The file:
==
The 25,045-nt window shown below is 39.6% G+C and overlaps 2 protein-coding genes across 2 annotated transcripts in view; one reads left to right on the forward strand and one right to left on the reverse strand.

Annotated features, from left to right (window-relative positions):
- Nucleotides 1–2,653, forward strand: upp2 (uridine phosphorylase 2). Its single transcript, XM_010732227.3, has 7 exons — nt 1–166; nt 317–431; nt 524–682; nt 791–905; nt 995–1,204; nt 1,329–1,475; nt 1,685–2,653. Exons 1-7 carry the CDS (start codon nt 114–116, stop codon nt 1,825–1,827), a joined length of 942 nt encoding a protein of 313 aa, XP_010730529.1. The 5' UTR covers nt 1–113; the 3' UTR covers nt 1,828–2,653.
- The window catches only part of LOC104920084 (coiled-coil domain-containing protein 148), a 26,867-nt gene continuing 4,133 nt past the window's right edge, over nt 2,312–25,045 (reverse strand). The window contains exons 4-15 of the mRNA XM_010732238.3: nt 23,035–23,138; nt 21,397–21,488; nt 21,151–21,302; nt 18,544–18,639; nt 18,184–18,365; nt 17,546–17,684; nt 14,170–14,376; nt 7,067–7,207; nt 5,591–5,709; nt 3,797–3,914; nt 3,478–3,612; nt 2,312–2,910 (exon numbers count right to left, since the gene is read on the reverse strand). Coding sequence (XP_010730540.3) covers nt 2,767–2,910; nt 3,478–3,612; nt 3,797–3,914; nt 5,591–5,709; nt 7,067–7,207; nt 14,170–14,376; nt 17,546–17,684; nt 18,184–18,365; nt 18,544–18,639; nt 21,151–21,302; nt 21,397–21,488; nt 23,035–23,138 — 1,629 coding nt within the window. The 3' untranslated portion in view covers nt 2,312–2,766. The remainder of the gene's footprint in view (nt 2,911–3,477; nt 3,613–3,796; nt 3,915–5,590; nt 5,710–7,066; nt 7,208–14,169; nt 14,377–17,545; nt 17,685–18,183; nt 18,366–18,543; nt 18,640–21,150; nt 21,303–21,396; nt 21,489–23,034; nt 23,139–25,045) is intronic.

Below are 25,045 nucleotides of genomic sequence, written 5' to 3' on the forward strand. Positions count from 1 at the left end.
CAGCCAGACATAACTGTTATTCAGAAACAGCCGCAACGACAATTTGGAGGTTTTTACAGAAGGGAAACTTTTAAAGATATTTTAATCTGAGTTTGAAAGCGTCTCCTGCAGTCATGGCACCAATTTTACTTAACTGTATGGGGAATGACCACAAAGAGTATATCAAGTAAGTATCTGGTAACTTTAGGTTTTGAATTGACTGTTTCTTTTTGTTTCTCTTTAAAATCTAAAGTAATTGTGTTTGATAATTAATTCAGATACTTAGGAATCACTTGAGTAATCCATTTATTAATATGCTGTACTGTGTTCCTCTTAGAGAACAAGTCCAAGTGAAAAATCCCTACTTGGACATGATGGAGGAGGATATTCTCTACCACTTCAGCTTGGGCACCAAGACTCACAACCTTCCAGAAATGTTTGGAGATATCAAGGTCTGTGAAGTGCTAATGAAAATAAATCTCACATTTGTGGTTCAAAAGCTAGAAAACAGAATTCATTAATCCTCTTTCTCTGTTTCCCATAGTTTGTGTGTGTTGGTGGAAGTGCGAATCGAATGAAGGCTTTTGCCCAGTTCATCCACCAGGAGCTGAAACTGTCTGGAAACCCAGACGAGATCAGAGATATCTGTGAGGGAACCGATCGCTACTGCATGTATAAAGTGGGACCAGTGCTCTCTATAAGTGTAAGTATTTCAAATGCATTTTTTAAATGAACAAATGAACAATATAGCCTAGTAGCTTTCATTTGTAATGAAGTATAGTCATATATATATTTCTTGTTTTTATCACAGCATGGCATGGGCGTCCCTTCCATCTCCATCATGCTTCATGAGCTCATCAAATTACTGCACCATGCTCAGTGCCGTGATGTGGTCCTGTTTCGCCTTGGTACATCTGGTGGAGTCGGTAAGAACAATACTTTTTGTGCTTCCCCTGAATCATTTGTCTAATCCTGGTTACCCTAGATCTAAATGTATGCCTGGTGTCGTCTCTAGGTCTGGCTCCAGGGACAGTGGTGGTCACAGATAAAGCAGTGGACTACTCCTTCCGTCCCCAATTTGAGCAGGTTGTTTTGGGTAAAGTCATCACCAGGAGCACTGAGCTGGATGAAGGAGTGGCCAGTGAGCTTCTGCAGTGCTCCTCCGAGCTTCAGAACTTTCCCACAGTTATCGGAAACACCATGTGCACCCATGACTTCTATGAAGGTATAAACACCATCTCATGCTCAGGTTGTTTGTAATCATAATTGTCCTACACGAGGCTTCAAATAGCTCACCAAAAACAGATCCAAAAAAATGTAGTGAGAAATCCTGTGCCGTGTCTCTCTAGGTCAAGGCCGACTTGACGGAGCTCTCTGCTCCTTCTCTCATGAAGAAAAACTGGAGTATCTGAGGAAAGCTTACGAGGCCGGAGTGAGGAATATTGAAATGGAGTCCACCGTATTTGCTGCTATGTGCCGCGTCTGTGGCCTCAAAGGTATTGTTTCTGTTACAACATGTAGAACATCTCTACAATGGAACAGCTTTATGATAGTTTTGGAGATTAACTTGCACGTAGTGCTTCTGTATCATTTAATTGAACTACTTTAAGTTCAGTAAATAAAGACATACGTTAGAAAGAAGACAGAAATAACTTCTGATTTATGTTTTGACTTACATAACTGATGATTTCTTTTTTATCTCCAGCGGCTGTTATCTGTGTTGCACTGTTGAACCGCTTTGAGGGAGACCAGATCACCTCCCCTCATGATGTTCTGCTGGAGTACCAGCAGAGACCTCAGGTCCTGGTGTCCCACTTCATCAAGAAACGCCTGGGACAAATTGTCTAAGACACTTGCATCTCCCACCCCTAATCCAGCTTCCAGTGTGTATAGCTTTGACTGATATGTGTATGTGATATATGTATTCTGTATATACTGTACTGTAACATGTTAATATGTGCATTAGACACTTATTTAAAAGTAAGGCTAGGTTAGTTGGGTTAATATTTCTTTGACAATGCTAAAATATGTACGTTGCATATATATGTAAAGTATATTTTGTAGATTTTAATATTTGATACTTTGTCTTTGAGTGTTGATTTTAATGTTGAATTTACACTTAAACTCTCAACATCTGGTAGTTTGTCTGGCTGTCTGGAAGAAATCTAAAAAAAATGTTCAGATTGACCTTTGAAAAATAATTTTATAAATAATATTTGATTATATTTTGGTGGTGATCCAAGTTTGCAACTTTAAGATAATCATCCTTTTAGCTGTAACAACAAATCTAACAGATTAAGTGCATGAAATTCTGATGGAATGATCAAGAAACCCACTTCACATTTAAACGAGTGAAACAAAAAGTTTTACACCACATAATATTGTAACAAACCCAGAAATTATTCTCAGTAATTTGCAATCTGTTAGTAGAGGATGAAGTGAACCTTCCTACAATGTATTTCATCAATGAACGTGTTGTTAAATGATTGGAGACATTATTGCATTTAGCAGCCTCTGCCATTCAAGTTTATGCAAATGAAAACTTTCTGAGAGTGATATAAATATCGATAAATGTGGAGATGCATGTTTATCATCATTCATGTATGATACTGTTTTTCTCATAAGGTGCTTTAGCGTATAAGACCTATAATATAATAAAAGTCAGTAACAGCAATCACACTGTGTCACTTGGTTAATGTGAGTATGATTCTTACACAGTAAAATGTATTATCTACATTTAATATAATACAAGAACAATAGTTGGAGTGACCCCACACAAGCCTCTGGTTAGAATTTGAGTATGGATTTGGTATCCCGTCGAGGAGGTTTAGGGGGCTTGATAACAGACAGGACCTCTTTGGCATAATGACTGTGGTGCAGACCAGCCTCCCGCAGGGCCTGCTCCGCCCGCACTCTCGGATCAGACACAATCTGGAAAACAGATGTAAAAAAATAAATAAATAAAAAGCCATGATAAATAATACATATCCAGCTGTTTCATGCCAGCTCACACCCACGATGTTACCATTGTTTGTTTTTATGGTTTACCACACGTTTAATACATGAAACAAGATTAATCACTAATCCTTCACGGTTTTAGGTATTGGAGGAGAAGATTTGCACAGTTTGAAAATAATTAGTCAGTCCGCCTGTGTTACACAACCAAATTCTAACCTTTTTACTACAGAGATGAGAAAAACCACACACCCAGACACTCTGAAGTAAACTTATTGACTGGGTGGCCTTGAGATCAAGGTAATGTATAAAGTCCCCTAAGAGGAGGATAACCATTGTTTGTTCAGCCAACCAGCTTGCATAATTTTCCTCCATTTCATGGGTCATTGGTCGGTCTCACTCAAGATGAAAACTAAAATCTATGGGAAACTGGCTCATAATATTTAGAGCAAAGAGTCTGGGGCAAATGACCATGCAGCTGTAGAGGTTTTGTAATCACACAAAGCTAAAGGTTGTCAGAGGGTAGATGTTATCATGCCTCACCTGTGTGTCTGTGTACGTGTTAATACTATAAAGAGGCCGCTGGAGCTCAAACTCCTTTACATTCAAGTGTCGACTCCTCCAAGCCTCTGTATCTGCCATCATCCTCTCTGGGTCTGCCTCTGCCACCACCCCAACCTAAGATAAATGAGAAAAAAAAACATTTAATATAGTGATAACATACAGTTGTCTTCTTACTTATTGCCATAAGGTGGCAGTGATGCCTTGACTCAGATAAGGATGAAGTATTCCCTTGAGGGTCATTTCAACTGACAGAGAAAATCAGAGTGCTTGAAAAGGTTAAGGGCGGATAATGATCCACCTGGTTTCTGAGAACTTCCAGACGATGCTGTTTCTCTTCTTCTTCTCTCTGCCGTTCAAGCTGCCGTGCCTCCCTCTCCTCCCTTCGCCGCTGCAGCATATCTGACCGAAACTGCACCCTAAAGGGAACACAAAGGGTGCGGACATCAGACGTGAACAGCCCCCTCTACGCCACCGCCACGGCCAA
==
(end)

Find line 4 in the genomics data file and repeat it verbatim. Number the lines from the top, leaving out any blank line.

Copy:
- The window catches only part of LOC104920084 (coiled-coil domain-containing protein 148), a 26,867-nt gene continuing 4,133 nt past the window's right edge, over nt 2,312–25,045 (reverse strand). The window contains exons 4-15 of the mRNA XM_010732238.3: nt 23,035–23,138; nt 21,397–21,488; nt 21,151–21,302; nt 18,544–18,639; nt 18,184–18,365; nt 17,546–17,684; nt 14,170–14,376; nt 7,067–7,207; nt 5,591–5,709; nt 3,797–3,914; nt 3,478–3,612; nt 2,312–2,910 (exon numbers count right to left, since the gene is read on the reverse strand). Coding sequence (XP_010730540.3) covers nt 2,767–2,910; nt 3,478–3,612; nt 3,797–3,914; nt 5,591–5,709; nt 7,067–7,207; nt 14,170–14,376; nt 17,546–17,684; nt 18,184–18,365; nt 18,544–18,639; nt 21,151–21,302; nt 21,397–21,488; nt 23,035–23,138 — 1,629 coding nt within the window. The 3' untranslated portion in view covers nt 2,312–2,766. The remainder of the gene's footprint in view (nt 2,911–3,477; nt 3,613–3,796; nt 3,915–5,590; nt 5,710–7,066; nt 7,208–14,169; nt 14,377–17,545; nt 17,685–18,183; nt 18,366–18,543; nt 18,640–21,150; nt 21,303–21,396; nt 21,489–23,034; nt 23,139–25,045) is intronic.